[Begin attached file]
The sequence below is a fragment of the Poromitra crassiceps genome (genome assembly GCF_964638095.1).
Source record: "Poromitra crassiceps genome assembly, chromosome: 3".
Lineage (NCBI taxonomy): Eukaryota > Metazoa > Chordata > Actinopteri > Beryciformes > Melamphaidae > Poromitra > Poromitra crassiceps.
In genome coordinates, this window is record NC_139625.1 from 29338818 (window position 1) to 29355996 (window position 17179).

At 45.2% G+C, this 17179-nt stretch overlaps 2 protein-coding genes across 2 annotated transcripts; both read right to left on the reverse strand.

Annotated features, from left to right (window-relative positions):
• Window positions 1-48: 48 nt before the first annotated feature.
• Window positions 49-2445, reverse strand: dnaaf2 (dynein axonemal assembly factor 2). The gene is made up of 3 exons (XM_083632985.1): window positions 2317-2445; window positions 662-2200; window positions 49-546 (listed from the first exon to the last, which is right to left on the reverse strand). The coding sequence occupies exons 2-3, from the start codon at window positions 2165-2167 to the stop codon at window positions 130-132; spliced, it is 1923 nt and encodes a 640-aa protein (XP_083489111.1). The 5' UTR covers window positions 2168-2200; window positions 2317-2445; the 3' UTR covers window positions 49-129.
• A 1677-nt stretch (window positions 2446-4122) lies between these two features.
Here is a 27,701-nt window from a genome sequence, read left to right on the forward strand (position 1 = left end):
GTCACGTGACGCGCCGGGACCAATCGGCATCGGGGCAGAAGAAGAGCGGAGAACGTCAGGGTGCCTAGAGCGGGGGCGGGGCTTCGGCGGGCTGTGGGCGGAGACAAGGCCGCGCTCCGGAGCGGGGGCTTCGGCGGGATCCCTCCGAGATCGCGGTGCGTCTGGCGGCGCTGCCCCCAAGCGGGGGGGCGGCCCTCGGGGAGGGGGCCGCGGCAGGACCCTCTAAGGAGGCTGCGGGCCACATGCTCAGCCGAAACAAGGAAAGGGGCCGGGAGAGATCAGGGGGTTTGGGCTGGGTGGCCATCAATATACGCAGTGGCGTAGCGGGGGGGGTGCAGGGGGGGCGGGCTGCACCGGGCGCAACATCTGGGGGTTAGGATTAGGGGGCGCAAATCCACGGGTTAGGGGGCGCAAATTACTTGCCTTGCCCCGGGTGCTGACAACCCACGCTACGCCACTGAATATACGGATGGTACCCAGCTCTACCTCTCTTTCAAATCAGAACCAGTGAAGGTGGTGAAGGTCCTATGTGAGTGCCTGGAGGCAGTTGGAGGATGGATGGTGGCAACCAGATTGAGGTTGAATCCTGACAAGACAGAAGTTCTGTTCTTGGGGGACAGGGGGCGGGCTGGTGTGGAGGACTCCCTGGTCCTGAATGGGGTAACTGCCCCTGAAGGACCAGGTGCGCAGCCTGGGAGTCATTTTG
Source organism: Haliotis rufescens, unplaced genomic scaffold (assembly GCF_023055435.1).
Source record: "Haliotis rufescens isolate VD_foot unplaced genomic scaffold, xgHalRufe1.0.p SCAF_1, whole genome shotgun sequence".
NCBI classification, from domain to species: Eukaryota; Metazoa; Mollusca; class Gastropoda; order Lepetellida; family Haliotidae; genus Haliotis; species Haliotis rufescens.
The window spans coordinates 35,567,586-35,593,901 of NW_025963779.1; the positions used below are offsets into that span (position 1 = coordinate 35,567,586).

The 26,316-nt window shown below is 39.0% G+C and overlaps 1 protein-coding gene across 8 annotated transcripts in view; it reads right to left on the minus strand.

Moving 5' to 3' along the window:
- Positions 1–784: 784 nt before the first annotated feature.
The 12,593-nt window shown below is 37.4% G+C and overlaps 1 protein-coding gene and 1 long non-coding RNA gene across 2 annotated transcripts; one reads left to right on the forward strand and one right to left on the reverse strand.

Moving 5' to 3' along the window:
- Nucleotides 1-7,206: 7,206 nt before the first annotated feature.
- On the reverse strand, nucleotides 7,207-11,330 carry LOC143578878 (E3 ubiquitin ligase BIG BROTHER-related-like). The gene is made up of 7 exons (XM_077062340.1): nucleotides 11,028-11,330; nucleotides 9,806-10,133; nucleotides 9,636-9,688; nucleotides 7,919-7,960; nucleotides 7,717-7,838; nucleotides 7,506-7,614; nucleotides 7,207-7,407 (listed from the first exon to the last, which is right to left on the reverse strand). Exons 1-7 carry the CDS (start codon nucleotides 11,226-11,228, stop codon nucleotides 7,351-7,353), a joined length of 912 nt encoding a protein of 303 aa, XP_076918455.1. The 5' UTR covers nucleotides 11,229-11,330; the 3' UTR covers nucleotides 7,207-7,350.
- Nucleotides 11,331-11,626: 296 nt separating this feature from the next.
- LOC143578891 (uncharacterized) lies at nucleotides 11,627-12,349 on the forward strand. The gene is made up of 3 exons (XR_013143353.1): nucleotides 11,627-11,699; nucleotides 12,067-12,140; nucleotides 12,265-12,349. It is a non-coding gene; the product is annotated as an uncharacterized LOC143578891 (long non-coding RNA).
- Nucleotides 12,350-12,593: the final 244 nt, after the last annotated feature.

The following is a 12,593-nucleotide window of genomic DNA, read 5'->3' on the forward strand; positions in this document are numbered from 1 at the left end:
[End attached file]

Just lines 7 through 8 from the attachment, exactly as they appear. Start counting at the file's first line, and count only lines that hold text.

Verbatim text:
• Window positions 1-48: 48 nt before the first annotated feature.
• Window positions 49-2445, reverse strand: dnaaf2 (dynein axonemal assembly factor 2). The gene is made up of 3 exons (XM_083632985.1): window positions 2317-2445; window positions 662-2200; window positions 49-546 (listed from the first exon to the last, which is right to left on the reverse strand). The coding sequence occupies exons 2-3, from the start codon at window positions 2165-2167 to the stop codon at window positions 130-132; spliced, it is 1923 nt and encodes a 640-aa protein (XP_083489111.1). The 5' UTR covers window positions 2168-2200; window positions 2317-2445; the 3' UTR covers window positions 49-129.